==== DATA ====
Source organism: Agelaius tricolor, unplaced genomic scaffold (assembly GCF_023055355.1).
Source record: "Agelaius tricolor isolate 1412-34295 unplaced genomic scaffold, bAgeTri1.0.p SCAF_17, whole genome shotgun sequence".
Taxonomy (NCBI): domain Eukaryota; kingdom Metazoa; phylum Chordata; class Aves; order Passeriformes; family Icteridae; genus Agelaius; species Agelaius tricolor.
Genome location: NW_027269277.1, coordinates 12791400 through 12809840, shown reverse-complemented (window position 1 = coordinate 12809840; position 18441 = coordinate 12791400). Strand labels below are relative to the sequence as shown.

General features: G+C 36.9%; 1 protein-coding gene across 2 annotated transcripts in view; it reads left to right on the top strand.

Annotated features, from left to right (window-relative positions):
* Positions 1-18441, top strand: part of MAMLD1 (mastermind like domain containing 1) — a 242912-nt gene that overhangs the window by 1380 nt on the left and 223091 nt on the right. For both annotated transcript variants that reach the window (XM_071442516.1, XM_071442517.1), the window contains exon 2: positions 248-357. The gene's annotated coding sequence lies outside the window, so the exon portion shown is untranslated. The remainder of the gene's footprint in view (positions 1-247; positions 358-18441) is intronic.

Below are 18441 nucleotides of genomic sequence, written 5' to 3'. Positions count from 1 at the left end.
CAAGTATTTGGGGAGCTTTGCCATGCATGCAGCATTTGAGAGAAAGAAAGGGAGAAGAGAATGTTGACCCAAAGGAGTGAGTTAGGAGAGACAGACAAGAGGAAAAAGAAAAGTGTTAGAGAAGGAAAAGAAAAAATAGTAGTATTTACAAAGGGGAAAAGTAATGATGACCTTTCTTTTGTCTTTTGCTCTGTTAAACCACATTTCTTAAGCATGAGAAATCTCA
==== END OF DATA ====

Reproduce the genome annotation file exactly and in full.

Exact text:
Source organism: Agelaius tricolor, unplaced genomic scaffold (assembly GCF_023055355.1).
Source record: "Agelaius tricolor isolate 1412-34295 unplaced genomic scaffold, bAgeTri1.0.p SCAF_17, whole genome shotgun sequence".
Taxonomy (NCBI): domain Eukaryota; kingdom Metazoa; phylum Chordata; class Aves; order Passeriformes; family Icteridae; genus Agelaius; species Agelaius tricolor.
Genome location: NW_027269277.1, coordinates 12791400 through 12809840, shown reverse-complemented (window position 1 = coordinate 12809840; position 18441 = coordinate 12791400). Strand labels below are relative to the sequence as shown.

General features: G+C 36.9%; 1 protein-coding gene across 2 annotated transcripts in view; it reads left to right on the top strand.

Annotated features, from left to right (window-relative positions):
* Positions 1-18441, top strand: part of MAMLD1 (mastermind like domain containing 1) — a 242912-nt gene that overhangs the window by 1380 nt on the left and 223091 nt on the right. For both annotated transcript variants that reach the window (XM_071442516.1, XM_071442517.1), the window contains exon 2: positions 248-357. The gene's annotated coding sequence lies outside the window, so the exon portion shown is untranslated. The remainder of the gene's footprint in view (positions 1-247; positions 358-18441) is intronic.

Below are 18441 nucleotides of genomic sequence, written 5' to 3'. Positions count from 1 at the left end.
CAAGTATTTGGGGAGCTTTGCCATGCATGCAGCATTTGAGAGAAAGAAAGGGAGAAGAGAATGTTGACCCAAAGGAGTGAGTTAGGAGAGACAGACAAGAGGAAAAAGAAAAGTGTTAGAGAAGGAAAAGAAAAAATAGTAGTATTTACAAAGGGGAAAAGTAATGATGACCTTTCTTTTGTCTTTTGCTCTGTTAAACCACATTTCTTAAGCATGAGAAATCTCA